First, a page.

每日英語跟讀 Ep.K258: 英國法律成俄國等獨裁國追殺外逃政敵工具
每日英語跟讀 Ep.K258: The Power of Money: How Autocrats Use London to Strike Foes Worldwide
Olena Tyshchenko, a lawyer based in Britain, was facing years in a crowded Russian prison cell when a chance at freedom came via an unexpected source.
An English lawyer named Chris Hardman, a partner at Hogan Lovells, one of the biggest law firms in the world, flew into Moscow while his firm helped draft a tantalizing offer: Tyshchenko could be freed if she provided information that could be used to help his client in a sprawling web of litigation in London.
The twist is that Tyshchenko was one of the lawyers on the other side. To win her freedom, she would have to turn on her client. It was a ruthless exchange. But the Moscow prison had been ruthless, too, and she reluctantly agreed. In a later interview, she said what seemed “most abnormal” was that lawyers opposing her in a trial in London could play a role in her fate in Russia.
“They are extremely aggressive,” she added.
A Moscow prison. A London courtroom. One is part of a Russian legal system widely considered corrupt and subordinate to the Kremlin. The other is a symbol of an English legal system respected around the world. Yet after Hardman returned to London, an English judge would accept into the case the evidence obtained from the Moscow prison.
The episode is a vivid illustration of how the brutal politics of authoritarian countries like Russia and Kazakhstan have spilled into England’s legal system, with lawyers and private investigators in London raking in huge fees and engaging in questionable tactics in the service of autocratic foreign governments.
An investigation by The New York Times and the Bureau of Investigative Journalism — involving a review of hundreds of pages of case documents, leaked records and more than 80 interviews with insiders, experts and witnesses — reveals how London’s courts are being used by autocrats to wage legal warfare against people who have fled their countries after falling out of favor over politics or money.
Four out of the past six years, litigants from Russia and Kazakhstan have been involved in more civil cases in England than have any other foreigners. Authoritarian governments or related state entities are often pitted against wealthy tycoons who hav
每日英語跟讀 Ep.K257: 疫情還沒完健身產業已大轉型
每日英語跟讀 Ep.K257: The Transformation of the Fitness Industry
Like restaurants, retailers and other businesses normally conducted in crowded locations open to the public, the health and fitness industry in Europe is scrambling to recover and get its business back on track — as soon as it figures out what its business will look like.
The orders by public health authorities to close health and fitness clubs several times have had a profound effect on the industry. The consulting firm Deloitte estimates that clubs in Europe lost 15.4% of their members, or more than 10 million people, even when closures were relatively brief. Industry revenue fell twice as much, by almost 33%, as clients froze their accounts or requested refunds.
While the pandemic drags on, club executives are trying to fully understand how fundamentally COVID-19 has transformed their industry, which generated $96.7 billion in global revenue in 2019.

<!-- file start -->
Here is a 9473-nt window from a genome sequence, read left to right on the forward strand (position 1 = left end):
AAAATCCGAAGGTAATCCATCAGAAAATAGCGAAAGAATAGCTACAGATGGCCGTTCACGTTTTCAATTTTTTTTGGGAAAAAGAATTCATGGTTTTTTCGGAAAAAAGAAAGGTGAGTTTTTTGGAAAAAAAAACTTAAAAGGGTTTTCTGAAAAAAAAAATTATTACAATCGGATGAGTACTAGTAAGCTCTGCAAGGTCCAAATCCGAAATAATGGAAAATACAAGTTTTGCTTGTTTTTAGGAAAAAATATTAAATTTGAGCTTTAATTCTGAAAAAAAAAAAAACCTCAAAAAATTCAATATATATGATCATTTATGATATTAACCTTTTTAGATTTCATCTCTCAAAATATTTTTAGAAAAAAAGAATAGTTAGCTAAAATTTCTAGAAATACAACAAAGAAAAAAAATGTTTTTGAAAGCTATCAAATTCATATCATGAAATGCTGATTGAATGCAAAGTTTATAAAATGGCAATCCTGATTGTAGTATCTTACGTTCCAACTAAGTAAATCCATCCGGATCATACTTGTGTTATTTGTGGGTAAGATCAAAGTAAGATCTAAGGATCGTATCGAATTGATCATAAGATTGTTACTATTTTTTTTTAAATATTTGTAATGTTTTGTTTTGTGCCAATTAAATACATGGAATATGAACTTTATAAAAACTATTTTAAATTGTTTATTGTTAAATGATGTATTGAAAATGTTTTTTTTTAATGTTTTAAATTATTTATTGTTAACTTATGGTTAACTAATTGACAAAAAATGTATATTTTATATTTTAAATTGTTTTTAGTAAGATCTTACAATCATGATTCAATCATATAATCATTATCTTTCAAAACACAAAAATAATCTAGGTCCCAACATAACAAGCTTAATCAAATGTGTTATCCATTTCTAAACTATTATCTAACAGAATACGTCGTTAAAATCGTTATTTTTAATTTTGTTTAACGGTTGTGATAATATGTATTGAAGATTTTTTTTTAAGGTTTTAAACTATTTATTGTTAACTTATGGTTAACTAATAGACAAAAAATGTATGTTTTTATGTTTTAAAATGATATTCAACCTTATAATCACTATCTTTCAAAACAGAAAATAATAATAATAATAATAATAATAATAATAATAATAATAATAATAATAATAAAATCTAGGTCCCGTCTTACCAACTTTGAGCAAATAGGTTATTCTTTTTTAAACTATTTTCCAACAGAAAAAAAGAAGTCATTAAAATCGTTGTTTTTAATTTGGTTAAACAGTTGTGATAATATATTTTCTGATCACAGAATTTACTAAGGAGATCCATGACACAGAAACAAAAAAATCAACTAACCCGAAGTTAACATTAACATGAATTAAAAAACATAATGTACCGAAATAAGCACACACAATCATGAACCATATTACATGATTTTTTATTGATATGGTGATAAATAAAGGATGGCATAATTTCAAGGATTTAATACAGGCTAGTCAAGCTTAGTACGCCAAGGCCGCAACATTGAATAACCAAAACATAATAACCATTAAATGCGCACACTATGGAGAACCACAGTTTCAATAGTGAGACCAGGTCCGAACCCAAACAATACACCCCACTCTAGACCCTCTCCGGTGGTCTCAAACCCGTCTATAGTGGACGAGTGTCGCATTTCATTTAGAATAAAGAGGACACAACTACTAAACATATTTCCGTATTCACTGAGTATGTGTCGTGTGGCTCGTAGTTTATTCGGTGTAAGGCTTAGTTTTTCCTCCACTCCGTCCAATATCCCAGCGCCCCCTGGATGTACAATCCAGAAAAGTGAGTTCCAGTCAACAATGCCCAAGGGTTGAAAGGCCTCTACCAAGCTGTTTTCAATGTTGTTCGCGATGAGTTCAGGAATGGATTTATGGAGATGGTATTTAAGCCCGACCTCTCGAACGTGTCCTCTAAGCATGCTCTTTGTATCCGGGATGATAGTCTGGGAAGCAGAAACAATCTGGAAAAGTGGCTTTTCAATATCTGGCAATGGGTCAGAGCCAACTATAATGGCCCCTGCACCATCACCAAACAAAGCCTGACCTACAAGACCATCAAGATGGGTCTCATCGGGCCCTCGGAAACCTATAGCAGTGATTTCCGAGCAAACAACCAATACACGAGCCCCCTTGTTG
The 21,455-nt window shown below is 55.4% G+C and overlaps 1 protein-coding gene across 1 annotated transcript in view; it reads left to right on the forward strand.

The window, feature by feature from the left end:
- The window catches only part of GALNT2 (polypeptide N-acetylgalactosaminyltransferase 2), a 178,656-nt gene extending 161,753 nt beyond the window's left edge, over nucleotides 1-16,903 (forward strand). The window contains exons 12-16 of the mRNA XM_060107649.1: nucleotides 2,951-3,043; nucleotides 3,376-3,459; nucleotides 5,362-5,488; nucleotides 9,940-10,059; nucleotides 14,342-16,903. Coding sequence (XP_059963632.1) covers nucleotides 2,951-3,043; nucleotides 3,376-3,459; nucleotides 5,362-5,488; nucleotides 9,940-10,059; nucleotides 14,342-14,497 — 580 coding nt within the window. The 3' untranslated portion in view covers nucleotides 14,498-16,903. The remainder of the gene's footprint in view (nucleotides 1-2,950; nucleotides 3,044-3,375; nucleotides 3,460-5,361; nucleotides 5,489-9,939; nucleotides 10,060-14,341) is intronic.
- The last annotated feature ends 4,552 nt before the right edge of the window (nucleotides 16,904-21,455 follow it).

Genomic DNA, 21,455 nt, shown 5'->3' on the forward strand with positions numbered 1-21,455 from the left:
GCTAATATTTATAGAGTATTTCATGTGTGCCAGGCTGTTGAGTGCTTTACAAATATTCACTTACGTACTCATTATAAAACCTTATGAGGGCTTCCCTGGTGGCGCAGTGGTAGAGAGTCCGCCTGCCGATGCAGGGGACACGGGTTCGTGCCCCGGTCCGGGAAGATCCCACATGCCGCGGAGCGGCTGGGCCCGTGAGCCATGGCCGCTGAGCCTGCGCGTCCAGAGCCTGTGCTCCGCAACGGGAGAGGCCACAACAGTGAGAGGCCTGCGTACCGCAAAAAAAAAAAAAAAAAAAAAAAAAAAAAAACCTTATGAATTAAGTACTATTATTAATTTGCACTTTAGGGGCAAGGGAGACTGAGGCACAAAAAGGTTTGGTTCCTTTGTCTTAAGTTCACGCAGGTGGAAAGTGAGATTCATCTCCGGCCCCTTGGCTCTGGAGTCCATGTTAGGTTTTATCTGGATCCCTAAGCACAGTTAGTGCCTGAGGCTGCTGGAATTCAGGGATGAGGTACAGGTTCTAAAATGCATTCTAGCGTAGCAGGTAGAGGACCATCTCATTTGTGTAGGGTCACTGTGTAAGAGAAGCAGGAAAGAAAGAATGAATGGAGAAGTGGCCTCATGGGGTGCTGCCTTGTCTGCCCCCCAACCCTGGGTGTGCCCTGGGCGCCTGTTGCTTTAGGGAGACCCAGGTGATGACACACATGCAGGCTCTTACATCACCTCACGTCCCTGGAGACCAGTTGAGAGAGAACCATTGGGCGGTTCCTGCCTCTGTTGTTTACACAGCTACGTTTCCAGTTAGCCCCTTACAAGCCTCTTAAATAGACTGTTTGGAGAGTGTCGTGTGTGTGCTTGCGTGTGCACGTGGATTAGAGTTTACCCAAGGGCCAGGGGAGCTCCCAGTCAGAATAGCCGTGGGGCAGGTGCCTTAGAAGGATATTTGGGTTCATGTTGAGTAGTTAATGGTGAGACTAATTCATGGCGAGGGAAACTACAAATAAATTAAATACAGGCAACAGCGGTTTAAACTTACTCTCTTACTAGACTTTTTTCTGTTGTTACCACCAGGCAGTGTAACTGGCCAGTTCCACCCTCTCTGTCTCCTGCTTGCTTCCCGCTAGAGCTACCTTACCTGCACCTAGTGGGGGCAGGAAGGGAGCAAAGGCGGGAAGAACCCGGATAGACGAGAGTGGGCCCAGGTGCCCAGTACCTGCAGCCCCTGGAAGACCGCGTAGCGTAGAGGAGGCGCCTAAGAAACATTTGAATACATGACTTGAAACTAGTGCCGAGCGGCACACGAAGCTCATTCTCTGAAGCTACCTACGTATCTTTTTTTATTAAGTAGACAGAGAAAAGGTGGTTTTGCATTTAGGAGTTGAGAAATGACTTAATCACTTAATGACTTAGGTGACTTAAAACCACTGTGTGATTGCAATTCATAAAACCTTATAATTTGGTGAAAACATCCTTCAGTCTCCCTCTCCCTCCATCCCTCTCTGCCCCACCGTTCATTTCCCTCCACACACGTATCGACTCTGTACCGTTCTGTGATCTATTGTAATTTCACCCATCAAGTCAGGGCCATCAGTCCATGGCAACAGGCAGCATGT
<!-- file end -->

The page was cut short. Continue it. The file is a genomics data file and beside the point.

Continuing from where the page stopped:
“For a long time now, I believe that too many health club leaders around the world assume they have the full and undivided attention of the exercising consumer,” said Ray Algar, a global fitness industry business adviser and analyst with Oxygen Consulting in Brighton, England. “That the gym sits at the top of some exercise industry hierarchy.”
“The gym may have once had this temporary monopoly, but this is over, and the pandemic has demonstrated that consumers can capably locate and enjoy many different gym substitutes,” he said. “What the pandemic has done has made these gym substitutes more visible.”
Stefan Ludwig, a Deloitte partner and leader of the Sports Business Group, said that the lockdowns had indeed had a “significant impact on both consumer behavior and operator offerings.”
A report by ClubIntel, a marketing research and consulting firm, found that closed clubs led many people to lose the habit of exercising regularly and caused others to try alternatives, such as biking, joining a walking club, signing up for video classes (dance and boxing are popular options) or buying an interactive device like a Peloton or Mirror.
Many customers, the report found, have chosen remote
每日英語跟讀 Ep.K256: 聯合國峰會通過格拉斯哥氣候協定
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每日英語跟讀 Ep.K256: What’s in the Glasgow Climate Pact?
Nearly 200 nations agreed to adopt the Glasgow Climate Pact on Saturday after more than two weeks of intense negotiations at COP26 in Glasgow, UK.
The agreement acknowledges that commitments made by countries so far to cut emissions of planet-heating greenhouse gases are nowhere near enough to prevent global warming from exceeding 1.5 degrees above pre-industrial temperatures.
To attempt to solve this, it asks governments to strengthen those targets by the end of next year, rather than every five years, as previously required.Failure to set, and meet, tougher emissions-cutting goals would have huge consequences. Scientists say that to go beyond a rise of 1.5C would unleash extreme sea level rise and catastrophes including crippling droughts, monstrous storms and wildfires far worse than those the world is already suffering.
TARGETING FOSSIL FUELS
The pact for the first time includes language that asks countries to reduce their reliance on coal and roll back fossil fuel subsidies, moves that would target the energy sources that scientists say are the primary drivers of anthropogenic climate change. The wording was contentious, though. Just before the Glasgow deal was adopted, India requested that the deal call on countries to “phase down,” instead of “phase out,” unabated coal. That minor word change triggered a lot of angst in the plenary hall, but delegations agreed to the request to save the deal.
PAYMENTS TO POOR AND VULNERABLE NATIONS
The deal made some headway on the demands from poor and vulnerable countries that wealthy countries responsible for most emissions pay up. It also, for the first time, made mention of so-called “loss and damage” in the cover section of the agreement. Loss and damage refers to the costs that some countries are already facing from climate change, and these countries have for years wanted payment to help deal with it. Under the deal, though, developed countries have essentially just agreed to continue discussions on the topic. We will see where that leads.
I really love the live series！ 標題多給四顆星，如果多一點直播系列， 就滿分10🌟！雙語學習而且介紹的很仔細，並且 在這裡可以一直重複聽直播系列學習，很棒！